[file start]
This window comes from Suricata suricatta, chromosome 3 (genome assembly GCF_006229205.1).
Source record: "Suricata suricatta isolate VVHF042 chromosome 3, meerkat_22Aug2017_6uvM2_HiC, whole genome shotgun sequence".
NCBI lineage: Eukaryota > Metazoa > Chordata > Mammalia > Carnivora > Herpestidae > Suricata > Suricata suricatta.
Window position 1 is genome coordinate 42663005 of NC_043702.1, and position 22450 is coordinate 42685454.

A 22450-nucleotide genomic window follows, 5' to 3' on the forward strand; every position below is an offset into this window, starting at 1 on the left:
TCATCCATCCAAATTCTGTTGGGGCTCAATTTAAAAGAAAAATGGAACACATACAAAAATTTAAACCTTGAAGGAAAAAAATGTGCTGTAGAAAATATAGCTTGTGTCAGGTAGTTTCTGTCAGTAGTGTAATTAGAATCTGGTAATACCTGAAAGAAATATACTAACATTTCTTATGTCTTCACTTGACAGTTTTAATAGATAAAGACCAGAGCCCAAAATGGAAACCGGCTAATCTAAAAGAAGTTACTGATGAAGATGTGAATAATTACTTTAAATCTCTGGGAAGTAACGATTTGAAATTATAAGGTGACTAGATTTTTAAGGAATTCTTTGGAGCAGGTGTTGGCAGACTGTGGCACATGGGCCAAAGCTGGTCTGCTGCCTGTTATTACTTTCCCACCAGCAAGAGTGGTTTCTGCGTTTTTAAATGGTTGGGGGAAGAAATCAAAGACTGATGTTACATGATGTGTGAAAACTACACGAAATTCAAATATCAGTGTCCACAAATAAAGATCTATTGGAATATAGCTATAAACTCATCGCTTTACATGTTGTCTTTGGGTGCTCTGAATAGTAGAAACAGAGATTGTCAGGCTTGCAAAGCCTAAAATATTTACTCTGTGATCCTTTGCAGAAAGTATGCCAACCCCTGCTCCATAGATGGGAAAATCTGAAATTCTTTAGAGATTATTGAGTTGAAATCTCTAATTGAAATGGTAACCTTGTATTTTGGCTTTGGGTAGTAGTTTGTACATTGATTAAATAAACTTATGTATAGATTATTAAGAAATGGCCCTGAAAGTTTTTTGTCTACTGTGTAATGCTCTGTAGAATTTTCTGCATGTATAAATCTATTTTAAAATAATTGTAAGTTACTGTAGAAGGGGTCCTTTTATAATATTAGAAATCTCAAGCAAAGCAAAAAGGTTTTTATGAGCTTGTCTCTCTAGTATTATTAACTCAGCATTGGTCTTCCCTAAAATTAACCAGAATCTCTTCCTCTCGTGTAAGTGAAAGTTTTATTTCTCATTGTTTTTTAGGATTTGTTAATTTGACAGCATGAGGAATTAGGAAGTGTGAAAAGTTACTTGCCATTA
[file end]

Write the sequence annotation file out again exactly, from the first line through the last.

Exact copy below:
This window comes from Suricata suricatta, chromosome 3 (genome assembly GCF_006229205.1).
Source record: "Suricata suricatta isolate VVHF042 chromosome 3, meerkat_22Aug2017_6uvM2_HiC, whole genome shotgun sequence".
NCBI lineage: Eukaryota > Metazoa > Chordata > Mammalia > Carnivora > Herpestidae > Suricata > Suricata suricatta.
Window position 1 is genome coordinate 42663005 of NC_043702.1, and position 22450 is coordinate 42685454.

A 22450-nucleotide genomic window follows, 5' to 3' on the forward strand; every position below is an offset into this window, starting at 1 on the left:
TCATCCATCCAAATTCTGTTGGGGCTCAATTTAAAAGAAAAATGGAACACATACAAAAATTTAAACCTTGAAGGAAAAAAATGTGCTGTAGAAAATATAGCTTGTGTCAGGTAGTTTCTGTCAGTAGTGTAATTAGAATCTGGTAATACCTGAAAGAAATATACTAACATTTCTTATGTCTTCACTTGACAGTTTTAATAGATAAAGACCAGAGCCCAAAATGGAAACCGGCTAATCTAAAAGAAGTTACTGATGAAGATGTGAATAATTACTTTAAATCTCTGGGAAGTAACGATTTGAAATTATAAGGTGACTAGATTTTTAAGGAATTCTTTGGAGCAGGTGTTGGCAGACTGTGGCACATGGGCCAAAGCTGGTCTGCTGCCTGTTATTACTTTCCCACCAGCAAGAGTGGTTTCTGCGTTTTTAAATGGTTGGGGGAAGAAATCAAAGACTGATGTTACATGATGTGTGAAAACTACACGAAATTCAAATATCAGTGTCCACAAATAAAGATCTATTGGAATATAGCTATAAACTCATCGCTTTACATGTTGTCTTTGGGTGCTCTGAATAGTAGAAACAGAGATTGTCAGGCTTGCAAAGCCTAAAATATTTACTCTGTGATCCTTTGCAGAAAGTATGCCAACCCCTGCTCCATAGATGGGAAAATCTGAAATTCTTTAGAGATTATTGAGTTGAAATCTCTAATTGAAATGGTAACCTTGTATTTTGGCTTTGGGTAGTAGTTTGTACATTGATTAAATAAACTTATGTATAGATTATTAAGAAATGGCCCTGAAAGTTTTTTGTCTACTGTGTAATGCTCTGTAGAATTTTCTGCATGTATAAATCTATTTTAAAATAATTGTAAGTTACTGTAGAAGGGGTCCTTTTATAATATTAGAAATCTCAAGCAAAGCAAAAAGGTTTTTATGAGCTTGTCTCTCTAGTATTATTAACTCAGCATTGGTCTTCCCTAAAATTAACCAGAATCTCTTCCTCTCGTGTAAGTGAAAGTTTTATTTCTCATTGTTTTTTAGGATTTGTTAATTTGACAGCATGAGGAATTAGGAAGTGTGAAAAGTTACTTGCCATTA